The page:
top of page
  • Satellite Evolution

Momentus deploys Qosmosys satellite and starts full on-orbit support of Caltech-hosted payload

Momentus Inc., a US commercial space company that offers orbital transportation and in-space infrastructure services, has deployed the Qosmosys Zeus-1 payload from its Vigoride-5 Orbital Service Vehicle and is now providing comprehensive hosted payload support services for Caltech’s Space-based Solar Power Project payload.


The Qosmosys Zeus-1 payload was deployed in orbit on May 10, 2023. Effective May 15, 2023, Momentus is providing on-orbit support to Caltech, including providing data, communication, commanding and telemetry, and resources for optimal picture taking and solar cell lighting. Momentus will also be performing thrusting maneuvers so Caltech can measure the behavior of their experiments. Caltech’s Space Solar Power Demonstrator project onboard Momentus’ Vigoride-5 spacecraft comprises three separate experiments. The experiments are:

  • DOLCE (Deployable on-Orbit ultraLight Composite Experiment): A structure measuring 6 feet by 6 feet that demonstrates the architecture, packaging scheme and deployment mechanisms of the modular spacecraft that would eventually make up a kilometer-scale constellation forming a power station.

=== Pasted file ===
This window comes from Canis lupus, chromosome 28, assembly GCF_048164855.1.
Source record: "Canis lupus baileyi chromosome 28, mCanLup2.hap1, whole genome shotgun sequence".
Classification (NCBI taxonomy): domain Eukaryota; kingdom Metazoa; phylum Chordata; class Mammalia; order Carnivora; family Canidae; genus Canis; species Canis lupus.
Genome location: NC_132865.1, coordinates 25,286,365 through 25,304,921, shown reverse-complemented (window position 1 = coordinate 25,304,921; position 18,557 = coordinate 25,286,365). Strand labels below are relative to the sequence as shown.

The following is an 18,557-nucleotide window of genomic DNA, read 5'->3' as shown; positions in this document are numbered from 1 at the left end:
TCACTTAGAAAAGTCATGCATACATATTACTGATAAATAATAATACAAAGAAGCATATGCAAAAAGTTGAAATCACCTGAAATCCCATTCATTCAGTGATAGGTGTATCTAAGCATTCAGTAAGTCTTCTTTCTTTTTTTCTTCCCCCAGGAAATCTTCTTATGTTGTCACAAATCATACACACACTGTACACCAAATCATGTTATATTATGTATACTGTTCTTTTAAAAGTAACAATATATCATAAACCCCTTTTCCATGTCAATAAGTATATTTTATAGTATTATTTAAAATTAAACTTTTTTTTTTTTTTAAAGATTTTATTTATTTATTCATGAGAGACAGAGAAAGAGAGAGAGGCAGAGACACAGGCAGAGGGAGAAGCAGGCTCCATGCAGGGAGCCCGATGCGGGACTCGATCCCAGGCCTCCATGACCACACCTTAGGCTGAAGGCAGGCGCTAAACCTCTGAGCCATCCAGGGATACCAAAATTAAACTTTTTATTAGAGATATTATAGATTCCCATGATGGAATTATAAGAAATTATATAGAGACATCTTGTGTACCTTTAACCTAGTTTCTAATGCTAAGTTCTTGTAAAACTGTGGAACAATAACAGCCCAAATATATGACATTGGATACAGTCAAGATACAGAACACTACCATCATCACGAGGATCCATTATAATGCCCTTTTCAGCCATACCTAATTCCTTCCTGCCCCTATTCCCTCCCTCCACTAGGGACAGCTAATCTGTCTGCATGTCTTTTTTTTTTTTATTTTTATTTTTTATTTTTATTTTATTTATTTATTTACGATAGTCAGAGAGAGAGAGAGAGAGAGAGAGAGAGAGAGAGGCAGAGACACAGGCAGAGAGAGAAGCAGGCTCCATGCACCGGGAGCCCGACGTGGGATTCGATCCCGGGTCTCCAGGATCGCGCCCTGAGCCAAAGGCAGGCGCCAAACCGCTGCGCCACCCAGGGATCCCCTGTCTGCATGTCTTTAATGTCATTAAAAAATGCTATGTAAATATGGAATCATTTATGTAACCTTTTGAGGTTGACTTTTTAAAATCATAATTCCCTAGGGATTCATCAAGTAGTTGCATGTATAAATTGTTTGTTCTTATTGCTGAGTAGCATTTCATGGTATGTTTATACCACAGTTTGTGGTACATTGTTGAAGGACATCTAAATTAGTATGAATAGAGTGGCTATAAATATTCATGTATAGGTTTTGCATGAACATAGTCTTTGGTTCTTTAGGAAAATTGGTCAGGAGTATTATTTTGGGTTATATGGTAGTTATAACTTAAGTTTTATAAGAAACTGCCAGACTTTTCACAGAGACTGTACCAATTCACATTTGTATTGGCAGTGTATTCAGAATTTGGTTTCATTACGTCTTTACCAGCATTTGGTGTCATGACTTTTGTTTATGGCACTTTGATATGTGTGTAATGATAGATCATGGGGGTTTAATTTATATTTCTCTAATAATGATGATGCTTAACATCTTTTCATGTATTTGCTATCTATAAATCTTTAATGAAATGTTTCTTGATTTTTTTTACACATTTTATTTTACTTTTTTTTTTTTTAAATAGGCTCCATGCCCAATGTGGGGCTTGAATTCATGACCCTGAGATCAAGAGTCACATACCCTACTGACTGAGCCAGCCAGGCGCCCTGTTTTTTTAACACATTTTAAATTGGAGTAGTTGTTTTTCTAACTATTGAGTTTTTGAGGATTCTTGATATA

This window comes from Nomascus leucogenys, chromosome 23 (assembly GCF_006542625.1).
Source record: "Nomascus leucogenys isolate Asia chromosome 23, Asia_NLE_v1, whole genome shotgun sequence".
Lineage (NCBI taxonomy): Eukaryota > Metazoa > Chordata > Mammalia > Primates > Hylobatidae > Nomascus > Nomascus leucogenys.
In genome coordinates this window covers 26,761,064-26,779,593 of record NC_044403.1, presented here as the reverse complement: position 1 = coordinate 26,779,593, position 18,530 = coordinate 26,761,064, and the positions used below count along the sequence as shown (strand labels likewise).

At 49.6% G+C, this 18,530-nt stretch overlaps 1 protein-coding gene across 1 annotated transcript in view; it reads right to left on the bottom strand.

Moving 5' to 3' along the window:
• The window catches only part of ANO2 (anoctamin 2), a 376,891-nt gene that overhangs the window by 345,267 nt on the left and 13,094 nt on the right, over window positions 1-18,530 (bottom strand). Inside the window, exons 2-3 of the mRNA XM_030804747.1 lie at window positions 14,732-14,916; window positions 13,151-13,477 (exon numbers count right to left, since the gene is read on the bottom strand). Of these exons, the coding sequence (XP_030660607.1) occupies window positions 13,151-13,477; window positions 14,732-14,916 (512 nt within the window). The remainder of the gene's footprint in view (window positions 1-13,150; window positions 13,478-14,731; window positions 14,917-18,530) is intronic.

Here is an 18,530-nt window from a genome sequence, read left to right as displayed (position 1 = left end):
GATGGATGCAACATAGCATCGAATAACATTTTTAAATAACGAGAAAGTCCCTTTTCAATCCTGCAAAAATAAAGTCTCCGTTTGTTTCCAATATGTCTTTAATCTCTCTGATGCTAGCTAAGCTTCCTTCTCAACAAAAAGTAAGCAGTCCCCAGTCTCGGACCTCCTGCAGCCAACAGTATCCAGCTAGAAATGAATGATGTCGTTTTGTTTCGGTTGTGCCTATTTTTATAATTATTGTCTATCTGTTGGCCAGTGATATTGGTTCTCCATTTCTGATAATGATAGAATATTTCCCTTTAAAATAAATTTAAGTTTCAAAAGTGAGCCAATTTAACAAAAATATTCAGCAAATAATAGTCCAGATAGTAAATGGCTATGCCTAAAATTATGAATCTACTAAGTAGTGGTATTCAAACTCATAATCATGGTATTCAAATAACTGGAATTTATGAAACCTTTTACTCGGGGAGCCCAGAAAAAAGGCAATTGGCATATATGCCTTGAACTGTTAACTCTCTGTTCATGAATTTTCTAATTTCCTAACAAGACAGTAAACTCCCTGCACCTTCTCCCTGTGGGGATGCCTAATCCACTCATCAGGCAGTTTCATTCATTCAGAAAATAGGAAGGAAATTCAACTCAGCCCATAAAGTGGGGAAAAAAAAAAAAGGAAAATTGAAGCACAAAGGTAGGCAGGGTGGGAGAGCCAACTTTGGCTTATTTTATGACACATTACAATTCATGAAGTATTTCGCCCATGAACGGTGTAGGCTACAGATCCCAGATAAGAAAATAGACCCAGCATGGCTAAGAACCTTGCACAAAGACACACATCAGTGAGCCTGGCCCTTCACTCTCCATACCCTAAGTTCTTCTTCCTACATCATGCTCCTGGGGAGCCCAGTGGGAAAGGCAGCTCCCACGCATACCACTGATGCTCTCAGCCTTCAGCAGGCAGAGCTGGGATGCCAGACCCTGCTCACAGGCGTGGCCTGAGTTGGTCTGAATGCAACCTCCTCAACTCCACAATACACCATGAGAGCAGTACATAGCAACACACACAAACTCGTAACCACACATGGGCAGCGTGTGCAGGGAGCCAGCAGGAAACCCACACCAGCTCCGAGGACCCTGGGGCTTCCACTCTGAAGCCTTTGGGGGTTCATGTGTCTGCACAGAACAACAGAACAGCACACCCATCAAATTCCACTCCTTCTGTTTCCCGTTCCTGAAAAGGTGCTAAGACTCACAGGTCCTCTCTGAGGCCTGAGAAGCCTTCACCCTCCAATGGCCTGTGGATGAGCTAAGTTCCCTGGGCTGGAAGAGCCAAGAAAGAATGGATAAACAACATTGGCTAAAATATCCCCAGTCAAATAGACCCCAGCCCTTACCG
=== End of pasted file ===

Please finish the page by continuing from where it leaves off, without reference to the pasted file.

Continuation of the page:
• ALBA: A collection of 32 different types of photovoltaic (PV) cells, to enable an assessment of the types of cells that are the most effective in the punishing environment of space.

  • MAPLE (Microwave Array for Power-transfer Low-orbit Experiment): An array of flexible lightweight microwave power transmitters with precise timing control focusing the power selectively on two different receivers to demonstrate wireless power transmission at distance in space.

“We thank Caltech and Qosmosys for entrusting us with their important payloads,” said Momentus Vice President of Program Management Krishnan Anand. “With the Zeus-1 payload from Qosmosys safely in its orbit, our team is now dedicated to providing support for Caltech as they test technology that aims to collect solar power in space to use on Earth. Our contract has our team supporting this payload for six months and we look forward to seeing what Caltech learns from their experiments.”

Comments


bottom of page